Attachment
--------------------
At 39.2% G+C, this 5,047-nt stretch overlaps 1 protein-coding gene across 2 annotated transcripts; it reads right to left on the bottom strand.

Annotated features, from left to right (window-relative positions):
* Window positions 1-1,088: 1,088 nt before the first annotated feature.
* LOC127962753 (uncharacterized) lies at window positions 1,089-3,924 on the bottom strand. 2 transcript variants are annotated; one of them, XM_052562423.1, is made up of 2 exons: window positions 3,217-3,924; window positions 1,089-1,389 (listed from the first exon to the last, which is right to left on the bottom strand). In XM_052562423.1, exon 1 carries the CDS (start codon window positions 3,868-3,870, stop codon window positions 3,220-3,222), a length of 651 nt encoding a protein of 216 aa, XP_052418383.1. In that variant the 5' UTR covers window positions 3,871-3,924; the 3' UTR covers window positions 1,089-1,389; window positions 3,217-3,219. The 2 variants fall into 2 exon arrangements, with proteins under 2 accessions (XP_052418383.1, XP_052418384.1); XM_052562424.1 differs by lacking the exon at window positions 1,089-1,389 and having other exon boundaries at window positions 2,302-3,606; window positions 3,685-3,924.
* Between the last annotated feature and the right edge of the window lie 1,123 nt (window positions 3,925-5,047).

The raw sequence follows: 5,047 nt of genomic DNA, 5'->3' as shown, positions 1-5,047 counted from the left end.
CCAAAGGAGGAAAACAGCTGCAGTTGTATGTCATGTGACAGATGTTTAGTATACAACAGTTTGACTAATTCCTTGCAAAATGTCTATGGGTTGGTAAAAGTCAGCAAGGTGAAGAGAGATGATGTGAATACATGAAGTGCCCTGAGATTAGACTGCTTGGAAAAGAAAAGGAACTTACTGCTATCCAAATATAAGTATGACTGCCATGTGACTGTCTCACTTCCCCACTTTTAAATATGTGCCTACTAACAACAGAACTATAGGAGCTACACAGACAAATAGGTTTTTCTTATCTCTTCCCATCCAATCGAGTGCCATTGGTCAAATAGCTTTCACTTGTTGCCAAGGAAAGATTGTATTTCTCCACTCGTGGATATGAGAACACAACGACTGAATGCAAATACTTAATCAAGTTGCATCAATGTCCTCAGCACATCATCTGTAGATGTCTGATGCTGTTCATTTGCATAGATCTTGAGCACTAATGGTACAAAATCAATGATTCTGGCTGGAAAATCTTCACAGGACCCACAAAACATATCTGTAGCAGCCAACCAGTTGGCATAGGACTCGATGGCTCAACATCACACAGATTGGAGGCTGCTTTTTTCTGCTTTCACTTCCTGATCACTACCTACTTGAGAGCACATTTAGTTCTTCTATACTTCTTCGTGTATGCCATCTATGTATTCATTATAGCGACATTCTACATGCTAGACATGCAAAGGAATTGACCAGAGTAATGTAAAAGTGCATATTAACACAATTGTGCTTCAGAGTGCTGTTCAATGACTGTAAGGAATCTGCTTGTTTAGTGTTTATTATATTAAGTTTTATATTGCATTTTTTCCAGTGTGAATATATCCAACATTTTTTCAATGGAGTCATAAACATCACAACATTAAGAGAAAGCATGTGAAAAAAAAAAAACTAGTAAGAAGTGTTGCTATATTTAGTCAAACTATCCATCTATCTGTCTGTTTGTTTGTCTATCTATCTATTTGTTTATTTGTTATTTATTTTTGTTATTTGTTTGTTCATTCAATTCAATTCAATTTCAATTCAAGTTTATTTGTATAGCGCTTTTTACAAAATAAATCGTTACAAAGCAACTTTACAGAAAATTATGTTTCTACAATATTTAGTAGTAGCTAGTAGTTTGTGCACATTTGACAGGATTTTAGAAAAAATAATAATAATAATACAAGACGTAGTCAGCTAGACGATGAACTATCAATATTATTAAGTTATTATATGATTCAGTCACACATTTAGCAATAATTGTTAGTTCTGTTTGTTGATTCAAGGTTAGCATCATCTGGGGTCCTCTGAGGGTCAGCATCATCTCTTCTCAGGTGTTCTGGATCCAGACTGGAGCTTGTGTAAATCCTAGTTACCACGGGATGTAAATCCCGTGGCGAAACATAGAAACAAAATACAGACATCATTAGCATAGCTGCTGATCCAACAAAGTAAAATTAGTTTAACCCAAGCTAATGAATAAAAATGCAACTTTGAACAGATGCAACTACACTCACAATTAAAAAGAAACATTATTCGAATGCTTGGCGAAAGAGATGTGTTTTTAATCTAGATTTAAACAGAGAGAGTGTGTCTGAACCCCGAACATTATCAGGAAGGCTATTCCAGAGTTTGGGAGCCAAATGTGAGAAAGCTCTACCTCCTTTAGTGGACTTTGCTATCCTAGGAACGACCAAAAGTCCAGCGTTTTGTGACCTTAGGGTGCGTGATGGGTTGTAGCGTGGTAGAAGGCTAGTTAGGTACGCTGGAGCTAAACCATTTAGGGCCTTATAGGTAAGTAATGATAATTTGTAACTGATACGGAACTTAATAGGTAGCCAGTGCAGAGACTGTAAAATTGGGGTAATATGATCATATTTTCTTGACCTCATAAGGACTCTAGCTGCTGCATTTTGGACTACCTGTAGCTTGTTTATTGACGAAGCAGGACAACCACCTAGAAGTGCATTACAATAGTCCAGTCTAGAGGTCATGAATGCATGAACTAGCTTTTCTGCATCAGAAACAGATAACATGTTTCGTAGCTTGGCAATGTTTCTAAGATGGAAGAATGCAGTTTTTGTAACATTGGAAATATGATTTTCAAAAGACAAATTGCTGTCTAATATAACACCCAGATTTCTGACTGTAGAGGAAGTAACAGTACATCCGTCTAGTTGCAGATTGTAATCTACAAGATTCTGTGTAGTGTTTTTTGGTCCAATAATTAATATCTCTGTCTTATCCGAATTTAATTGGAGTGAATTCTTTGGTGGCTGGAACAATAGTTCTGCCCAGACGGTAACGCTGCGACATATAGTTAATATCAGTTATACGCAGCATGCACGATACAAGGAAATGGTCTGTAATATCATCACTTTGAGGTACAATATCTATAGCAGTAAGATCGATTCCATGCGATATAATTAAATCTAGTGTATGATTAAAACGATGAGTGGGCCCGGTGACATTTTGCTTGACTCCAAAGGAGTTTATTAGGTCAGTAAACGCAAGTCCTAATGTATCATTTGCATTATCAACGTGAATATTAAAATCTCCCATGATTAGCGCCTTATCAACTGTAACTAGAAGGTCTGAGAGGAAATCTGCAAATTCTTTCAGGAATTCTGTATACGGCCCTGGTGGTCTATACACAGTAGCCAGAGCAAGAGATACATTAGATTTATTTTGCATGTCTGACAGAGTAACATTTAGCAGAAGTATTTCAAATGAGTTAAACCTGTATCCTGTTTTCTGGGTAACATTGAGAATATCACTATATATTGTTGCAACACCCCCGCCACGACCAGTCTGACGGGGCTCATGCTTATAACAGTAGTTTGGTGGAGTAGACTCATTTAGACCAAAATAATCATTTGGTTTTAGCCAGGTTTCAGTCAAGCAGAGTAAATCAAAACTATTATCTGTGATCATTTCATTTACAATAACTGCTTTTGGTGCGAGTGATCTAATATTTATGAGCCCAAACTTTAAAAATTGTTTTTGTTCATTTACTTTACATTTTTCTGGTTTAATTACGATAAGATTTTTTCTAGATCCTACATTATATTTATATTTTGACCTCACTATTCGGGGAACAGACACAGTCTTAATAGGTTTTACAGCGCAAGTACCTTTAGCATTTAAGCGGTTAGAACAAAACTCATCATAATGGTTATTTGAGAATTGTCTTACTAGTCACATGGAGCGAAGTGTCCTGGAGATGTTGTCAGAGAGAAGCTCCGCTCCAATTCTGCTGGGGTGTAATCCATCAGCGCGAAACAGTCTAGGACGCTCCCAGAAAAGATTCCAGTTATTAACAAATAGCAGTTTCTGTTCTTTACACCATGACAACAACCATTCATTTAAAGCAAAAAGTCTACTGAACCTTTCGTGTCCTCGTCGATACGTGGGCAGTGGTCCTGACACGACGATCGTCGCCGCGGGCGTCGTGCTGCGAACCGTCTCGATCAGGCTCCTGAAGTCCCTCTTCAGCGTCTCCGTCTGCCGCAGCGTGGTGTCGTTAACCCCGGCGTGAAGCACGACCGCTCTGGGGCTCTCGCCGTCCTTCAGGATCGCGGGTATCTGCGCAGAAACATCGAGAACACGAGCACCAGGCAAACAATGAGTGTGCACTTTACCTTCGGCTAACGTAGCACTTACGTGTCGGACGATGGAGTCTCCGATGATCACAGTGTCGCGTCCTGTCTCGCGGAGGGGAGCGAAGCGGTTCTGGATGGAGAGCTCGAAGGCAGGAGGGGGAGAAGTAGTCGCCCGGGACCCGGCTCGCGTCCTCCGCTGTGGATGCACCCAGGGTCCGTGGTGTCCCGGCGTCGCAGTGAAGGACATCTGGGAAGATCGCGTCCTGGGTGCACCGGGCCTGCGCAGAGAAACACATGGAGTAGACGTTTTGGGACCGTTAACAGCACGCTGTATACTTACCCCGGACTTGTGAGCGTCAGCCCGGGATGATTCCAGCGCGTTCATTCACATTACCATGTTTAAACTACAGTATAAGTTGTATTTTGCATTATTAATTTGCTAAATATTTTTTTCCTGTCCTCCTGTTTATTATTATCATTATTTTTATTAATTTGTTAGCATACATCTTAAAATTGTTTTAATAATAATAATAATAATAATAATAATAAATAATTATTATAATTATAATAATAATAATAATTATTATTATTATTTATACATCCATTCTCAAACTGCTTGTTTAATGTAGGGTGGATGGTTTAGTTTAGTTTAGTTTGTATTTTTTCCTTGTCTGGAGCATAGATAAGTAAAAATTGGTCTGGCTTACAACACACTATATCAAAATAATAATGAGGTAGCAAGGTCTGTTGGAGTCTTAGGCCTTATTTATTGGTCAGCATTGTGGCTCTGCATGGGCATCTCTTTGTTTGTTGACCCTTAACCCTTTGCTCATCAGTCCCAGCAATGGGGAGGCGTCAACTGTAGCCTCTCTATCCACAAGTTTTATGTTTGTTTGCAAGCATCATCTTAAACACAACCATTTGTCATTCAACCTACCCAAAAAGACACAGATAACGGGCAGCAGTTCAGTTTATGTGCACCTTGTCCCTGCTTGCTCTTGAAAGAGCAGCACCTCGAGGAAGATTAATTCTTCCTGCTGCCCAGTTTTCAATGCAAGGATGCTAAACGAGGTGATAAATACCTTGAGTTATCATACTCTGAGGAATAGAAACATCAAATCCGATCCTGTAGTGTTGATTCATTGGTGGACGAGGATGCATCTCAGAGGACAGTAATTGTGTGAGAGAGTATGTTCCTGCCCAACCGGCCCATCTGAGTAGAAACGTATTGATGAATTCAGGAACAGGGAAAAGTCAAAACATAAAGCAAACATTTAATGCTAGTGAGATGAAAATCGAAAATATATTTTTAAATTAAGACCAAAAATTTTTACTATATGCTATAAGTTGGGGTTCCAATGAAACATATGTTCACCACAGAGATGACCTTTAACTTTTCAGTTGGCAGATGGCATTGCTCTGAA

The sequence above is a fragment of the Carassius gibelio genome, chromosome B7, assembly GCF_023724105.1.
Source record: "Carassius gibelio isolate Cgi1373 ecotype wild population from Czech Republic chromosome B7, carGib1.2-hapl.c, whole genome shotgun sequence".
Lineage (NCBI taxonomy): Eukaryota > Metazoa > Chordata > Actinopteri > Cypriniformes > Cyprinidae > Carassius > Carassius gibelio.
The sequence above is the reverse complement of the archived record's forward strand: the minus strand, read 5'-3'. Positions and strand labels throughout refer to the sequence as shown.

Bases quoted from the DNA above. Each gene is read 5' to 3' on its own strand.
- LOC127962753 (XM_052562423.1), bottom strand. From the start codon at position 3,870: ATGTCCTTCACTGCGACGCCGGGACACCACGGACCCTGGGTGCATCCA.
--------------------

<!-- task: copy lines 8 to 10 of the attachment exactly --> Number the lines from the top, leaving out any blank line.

The sequence above is a fragment of the Carassius gibelio genome, chromosome B7, assembly GCF_023724105.1.
Source record: "Carassius gibelio isolate Cgi1373 ecotype wild population from Czech Republic chromosome B7, carGib1.2-hapl.c, whole genome shotgun sequence".
Lineage (NCBI taxonomy): Eukaryota > Metazoa > Chordata > Actinopteri > Cypriniformes > Cyprinidae > Carassius > Carassius gibelio.